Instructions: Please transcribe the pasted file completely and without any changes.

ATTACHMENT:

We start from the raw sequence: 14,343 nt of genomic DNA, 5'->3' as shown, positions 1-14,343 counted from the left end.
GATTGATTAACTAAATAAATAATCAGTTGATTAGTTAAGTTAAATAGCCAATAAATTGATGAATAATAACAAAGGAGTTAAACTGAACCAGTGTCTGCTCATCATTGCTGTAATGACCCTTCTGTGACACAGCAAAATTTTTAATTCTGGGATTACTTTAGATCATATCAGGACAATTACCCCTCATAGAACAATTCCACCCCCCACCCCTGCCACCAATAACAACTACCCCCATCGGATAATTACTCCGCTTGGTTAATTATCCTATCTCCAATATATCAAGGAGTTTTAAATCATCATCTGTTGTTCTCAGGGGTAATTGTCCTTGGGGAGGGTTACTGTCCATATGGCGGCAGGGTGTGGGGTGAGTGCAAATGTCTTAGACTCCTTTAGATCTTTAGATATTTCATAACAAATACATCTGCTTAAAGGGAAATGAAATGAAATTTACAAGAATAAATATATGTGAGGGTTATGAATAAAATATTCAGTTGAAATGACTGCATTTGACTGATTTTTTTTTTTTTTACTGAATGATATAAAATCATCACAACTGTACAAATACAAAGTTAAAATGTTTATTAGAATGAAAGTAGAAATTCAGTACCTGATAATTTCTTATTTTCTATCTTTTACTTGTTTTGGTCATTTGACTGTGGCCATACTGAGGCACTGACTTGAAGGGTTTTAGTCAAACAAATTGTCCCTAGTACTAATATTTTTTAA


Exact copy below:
We start from the raw sequence: 14,343 nt of genomic DNA, 5'->3' as shown, positions 1-14,343 counted from the left end.
GATTGATTAACTAAATAAATAATCAGTTGATTAGTTAAGTTAAATAGCCAATAAATTGATGAATAATAACAAAGGAGTTAAACTGAACCAGTGTCTGCTCATCATTGCTGTAATGACCCTTCTGTGACACAGCAAAATTTTTAATTCTGGGATTACTTTAGATCATATCAGGACAATTACCCCTCATAGAACAATTCCACCCCCCACCCCTGCCACCAATAACAACTACCCCCATCGGATAATTACTCCGCTTGGTTAATTATCCTATCTCCAATATATCAAGGAGTTTTAAATCATCATCTGTTGTTCTCAGGGGTAATTGTCCTTGGGGAGGGTTACTGTCCATATGGCGGCAGGGTGTGGGGTGAGTGCAAATGTCTTAGACTCCTTTAGATCTTTAGATATTTCATAACAAATACATCTGCTTAAAGGGAAATGAAATGAAATTTACAAGAATAAATATATGTGAGGGTTATGAATAAAATATTCAGTTGAAATGACTGCATTTGACTGATTTTTTTTTTTTTTACTGAATGATATAAAATCATCACAACTGTACAAATACAAAGTTAAAATGTTTATTAGAATGAAAGTAGAAATTCAGTACCTGATAATTTCTTATTTTCTATCTTTTACTTGTTTTGGTCATTTGACTGTGGCCATACTGAGGCACTGACTTGAAGGGTTTTAGTCAAACAAATTGTCCCTAGTACTAATATTTTTTAA